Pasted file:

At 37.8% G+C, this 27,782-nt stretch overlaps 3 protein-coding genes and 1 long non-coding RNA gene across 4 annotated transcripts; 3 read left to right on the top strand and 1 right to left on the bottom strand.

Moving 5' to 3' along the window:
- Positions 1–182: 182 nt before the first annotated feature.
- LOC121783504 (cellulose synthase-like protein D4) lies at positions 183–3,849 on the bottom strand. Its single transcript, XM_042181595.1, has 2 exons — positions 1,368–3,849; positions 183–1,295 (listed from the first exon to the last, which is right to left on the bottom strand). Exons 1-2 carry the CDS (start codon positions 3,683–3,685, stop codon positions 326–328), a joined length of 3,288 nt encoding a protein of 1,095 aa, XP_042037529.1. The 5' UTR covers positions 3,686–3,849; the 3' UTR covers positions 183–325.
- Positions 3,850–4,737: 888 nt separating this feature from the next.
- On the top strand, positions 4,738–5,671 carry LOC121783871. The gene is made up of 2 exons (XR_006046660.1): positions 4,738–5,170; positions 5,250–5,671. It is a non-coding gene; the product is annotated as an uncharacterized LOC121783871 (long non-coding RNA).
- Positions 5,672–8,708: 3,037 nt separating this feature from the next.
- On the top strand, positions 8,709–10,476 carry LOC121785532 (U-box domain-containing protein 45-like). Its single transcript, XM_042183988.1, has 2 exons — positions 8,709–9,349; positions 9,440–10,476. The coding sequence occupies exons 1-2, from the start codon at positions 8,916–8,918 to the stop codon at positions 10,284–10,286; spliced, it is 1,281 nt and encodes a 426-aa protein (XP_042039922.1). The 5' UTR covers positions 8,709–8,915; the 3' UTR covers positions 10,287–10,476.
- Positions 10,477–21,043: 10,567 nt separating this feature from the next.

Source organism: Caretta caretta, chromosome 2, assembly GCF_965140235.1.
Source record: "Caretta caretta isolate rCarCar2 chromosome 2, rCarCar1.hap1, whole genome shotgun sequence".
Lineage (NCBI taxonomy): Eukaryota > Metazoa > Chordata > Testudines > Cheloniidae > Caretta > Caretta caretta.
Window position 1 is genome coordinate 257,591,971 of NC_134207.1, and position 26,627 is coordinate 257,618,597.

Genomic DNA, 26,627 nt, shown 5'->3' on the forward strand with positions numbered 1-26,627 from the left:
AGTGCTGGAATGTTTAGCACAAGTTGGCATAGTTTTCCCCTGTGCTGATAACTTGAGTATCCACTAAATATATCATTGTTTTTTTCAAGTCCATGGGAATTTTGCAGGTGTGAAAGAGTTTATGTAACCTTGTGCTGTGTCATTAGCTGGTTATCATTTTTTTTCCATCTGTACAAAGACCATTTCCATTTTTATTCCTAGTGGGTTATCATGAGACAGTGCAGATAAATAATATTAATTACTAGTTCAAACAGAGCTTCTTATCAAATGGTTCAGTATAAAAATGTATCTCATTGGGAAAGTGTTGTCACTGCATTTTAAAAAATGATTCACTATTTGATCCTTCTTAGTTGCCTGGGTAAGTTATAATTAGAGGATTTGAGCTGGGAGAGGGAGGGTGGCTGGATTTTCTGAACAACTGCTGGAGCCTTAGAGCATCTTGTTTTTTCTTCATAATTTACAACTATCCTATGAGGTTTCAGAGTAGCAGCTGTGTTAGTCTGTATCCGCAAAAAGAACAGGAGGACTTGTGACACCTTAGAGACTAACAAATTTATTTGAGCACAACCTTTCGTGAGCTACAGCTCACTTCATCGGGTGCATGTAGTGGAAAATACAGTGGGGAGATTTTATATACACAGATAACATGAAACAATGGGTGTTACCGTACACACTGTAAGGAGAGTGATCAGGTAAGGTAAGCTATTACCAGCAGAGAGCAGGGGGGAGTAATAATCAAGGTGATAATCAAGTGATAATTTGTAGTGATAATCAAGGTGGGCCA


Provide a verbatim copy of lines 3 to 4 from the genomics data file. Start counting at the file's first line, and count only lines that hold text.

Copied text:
- Positions 1–182: 182 nt before the first annotated feature.
- LOC121783504 (cellulose synthase-like protein D4) lies at positions 183–3,849 on the bottom strand. Its single transcript, XM_042181595.1, has 2 exons — positions 1,368–3,849; positions 183–1,295 (listed from the first exon to the last, which is right to left on the bottom strand). Exons 1-2 carry the CDS (start codon positions 3,683–3,685, stop codon positions 326–328), a joined length of 3,288 nt encoding a protein of 1,095 aa, XP_042037529.1. The 5' UTR covers positions 3,686–3,849; the 3' UTR covers positions 183–325.